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Can we trust official statistics?

By Peter Saunders - posted Wednesday, 31 July 2002

The Australian Bureau of Statistics (ABS) published two items last month which suggested that its last five or six years' figures on poverty and inequality are probably flawed.

The first sign that something was amiss came in an article published in the April edition of Australian Economic Indicators. This is not exactly bedtime reading, and the article went largely unnoticed at first, but it made some rather worrying admissions.

For starters, it told us that since 1994/5, people interviewed about their incomes in ABS surveys have not been asked for documentary evidence like tax returns or pay slips. The result is that "the quality of responses declined". In other words, people's reported incomes got less accurate.


It also told us that "closer analysis" of the latest batch of income distribution statistics raises "a significant quality concern." Apparently, less well-off households have been under-reporting their incomes from welfare payments. This means that the gap between lower and higher income groups has probably been exaggerated.

These difficulties might seem a bit technical, maybe even trivial. But we began to see their full significance when, a week later, the ABS published a major report called Measuring Australia's Progress.

This report identified 15 indicators of 'progress', one of which concerned poverty and income distribution. Strangely, what the report said about the pattern of income distribution in Australia did not square with what previous studies have reported.

The report says that relative income inequality has remained roughly constant since 1995: "There has been little change in the income gap between households." But this is not what other researchers who have used ABS data have been saying. According to them, the relative income gap has been widening.

It turns out that one reason why the ABS findings are different from other people's is that it has recalculated the income statistics to try to remove some of the inaccuracies it has found in them. Its new version of the data shows that many people towards the bottom end of the income distribution are better off than had been thought.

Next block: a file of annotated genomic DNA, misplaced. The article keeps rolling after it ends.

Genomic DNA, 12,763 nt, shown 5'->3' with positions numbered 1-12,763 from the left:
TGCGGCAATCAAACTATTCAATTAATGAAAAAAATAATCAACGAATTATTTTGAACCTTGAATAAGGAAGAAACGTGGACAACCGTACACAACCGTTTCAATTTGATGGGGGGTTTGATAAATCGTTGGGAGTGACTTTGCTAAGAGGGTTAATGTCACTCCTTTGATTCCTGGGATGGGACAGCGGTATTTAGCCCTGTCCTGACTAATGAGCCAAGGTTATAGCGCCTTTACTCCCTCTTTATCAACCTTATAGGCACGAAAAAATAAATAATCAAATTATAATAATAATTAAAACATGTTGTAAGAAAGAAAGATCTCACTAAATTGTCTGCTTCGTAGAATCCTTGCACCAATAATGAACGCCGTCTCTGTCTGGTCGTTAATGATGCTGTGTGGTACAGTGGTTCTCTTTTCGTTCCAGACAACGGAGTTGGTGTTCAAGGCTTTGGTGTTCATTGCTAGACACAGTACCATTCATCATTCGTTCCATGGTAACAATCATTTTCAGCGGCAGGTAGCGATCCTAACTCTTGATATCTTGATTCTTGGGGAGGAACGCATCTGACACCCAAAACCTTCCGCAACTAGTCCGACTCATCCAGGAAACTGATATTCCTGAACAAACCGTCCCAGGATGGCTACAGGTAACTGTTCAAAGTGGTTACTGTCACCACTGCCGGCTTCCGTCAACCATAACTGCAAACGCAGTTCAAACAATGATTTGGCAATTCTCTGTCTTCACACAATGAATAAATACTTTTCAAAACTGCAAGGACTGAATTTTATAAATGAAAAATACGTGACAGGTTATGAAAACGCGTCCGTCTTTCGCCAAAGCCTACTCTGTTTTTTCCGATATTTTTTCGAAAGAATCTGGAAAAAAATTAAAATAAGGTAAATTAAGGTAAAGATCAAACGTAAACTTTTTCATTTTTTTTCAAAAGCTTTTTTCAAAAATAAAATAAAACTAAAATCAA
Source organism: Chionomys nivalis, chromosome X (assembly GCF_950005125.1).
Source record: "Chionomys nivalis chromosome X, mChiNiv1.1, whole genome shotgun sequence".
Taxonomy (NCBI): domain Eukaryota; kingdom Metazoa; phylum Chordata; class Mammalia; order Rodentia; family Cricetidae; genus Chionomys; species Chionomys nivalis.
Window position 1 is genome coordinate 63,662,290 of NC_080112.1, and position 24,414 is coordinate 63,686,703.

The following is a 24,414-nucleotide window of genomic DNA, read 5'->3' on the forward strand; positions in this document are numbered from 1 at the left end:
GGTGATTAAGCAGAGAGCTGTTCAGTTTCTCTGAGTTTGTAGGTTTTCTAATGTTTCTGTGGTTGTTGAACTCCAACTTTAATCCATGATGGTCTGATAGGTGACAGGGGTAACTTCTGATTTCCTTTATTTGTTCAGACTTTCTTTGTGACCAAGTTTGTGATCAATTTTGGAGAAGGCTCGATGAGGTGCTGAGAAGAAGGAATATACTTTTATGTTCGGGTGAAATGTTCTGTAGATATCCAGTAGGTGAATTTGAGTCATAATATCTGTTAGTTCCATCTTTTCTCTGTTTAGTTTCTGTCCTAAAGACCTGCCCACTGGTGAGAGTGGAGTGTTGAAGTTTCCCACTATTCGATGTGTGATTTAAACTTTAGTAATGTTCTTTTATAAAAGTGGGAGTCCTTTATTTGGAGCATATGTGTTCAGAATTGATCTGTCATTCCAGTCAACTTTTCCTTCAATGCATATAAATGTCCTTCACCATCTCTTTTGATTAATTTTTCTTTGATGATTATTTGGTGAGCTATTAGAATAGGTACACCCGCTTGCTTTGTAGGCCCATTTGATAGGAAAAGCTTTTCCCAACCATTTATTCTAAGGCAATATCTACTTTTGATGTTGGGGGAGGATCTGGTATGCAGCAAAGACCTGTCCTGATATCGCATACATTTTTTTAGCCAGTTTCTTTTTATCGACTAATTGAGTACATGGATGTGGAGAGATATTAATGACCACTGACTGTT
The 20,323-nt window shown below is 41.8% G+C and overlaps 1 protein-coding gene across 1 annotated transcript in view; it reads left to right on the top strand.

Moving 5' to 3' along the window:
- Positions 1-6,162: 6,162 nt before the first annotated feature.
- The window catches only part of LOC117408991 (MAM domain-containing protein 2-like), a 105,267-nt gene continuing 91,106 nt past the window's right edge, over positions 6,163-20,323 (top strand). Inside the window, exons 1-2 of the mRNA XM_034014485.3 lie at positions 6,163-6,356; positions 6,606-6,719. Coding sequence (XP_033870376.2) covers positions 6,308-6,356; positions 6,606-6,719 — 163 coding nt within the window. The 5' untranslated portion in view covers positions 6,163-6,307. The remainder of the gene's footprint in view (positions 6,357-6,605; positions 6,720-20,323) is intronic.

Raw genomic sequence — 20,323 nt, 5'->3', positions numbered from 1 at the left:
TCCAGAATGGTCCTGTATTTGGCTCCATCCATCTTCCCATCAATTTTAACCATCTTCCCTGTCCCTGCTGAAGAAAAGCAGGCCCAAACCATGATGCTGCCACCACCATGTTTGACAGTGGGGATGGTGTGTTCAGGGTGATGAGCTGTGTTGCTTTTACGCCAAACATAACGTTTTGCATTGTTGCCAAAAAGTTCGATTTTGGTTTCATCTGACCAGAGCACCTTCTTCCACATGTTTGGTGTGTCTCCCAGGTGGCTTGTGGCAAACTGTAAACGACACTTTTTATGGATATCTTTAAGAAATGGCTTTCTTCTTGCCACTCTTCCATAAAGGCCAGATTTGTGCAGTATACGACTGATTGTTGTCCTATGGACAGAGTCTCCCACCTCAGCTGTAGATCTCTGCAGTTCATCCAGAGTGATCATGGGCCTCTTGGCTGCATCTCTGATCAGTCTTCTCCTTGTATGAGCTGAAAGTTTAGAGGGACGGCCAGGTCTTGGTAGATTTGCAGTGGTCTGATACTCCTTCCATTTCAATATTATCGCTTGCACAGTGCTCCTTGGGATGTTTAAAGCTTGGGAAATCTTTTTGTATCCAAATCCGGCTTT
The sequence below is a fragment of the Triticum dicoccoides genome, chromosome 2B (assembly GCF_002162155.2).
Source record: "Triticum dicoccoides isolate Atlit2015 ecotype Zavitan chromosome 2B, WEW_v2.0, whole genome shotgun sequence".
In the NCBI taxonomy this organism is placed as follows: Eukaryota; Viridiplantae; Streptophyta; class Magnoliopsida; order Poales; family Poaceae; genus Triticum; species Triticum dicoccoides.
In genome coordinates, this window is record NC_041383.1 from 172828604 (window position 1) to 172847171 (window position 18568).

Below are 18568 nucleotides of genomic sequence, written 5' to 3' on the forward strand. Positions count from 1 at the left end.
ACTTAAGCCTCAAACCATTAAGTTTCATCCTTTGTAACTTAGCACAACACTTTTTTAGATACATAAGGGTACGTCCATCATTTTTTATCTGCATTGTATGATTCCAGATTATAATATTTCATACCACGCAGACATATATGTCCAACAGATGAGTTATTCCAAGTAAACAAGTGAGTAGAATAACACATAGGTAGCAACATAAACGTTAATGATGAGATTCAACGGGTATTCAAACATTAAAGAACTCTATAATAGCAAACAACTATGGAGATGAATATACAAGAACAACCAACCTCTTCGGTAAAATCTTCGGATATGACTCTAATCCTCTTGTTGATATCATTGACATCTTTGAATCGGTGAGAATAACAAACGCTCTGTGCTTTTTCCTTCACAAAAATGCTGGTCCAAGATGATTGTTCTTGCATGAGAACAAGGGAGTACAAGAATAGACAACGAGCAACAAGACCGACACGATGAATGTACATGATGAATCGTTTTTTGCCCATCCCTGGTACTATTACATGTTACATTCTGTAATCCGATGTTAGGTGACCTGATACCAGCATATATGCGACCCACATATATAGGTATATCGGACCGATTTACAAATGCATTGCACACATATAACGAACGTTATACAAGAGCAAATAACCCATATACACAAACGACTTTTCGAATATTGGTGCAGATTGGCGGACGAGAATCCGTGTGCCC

Some of the most important inaccuracies in the data cannot, however, be corrected. For example, most of the households in the bottom 10 per cent of reported incomes told interviewers that they received less money each week than the income support system guarantees them. Some even reported zero or negative incomes. It is possible that a few of these claims may be accurate (small business people, for example, might make a loss one year and have to live off savings). But most clearly are not.


Faced with this problem, the ABS has taken drastic action. It has removed from its analysis all those people in the bottom ten per cent of reported incomes on the grounds that their answers are too unreliable to be used: "The extremely low incomes…recorded for some households in this group do not accurately reflect their living standards."

At the Centre for Independent Studies we have been warning for some time that the data on the lower income bands are inaccurate, and it is gratifying to find the ABS now agrees with us. Indeed, ABS warns that using these figures will result in a "misleading impression of the economic wellbeing of the most disadvantaged households."

So, official income data produced since 1995 are having to be recalculated, and the data on the bottom 10 per cent of incomes are so inaccurate that we are being advised to ignore them altogether. But where does this leave all those reports on poverty and income inequality that have been published in recent years using precisely these statistics?

Clearly, all this research will have to be re-examined. In particular, 'evidence' suggesting that the relative income gap is widening or that poverty is worsening now looks less convincing than ever.

The lesson to be learned from this sorry tale is that Australia's research community needs to be more vigilant and sceptical, even when using the government's own statistics. All research is fallible, and even the ABS can make mistakes.

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About the Author

Peter Saunders is a distinguished fellow of the Centre for Independent Studies, now living in England. After nine years living and working in Australia, Peter Saunders returned to the UK in June 2008 to work as a freelance researcher and independent writer of fiction and non-fiction.He is author of Poverty in Australia: Beyond the Rhetoric and Australia's Welfare Habit, and how to kick it. Peter Saunder's website is here.

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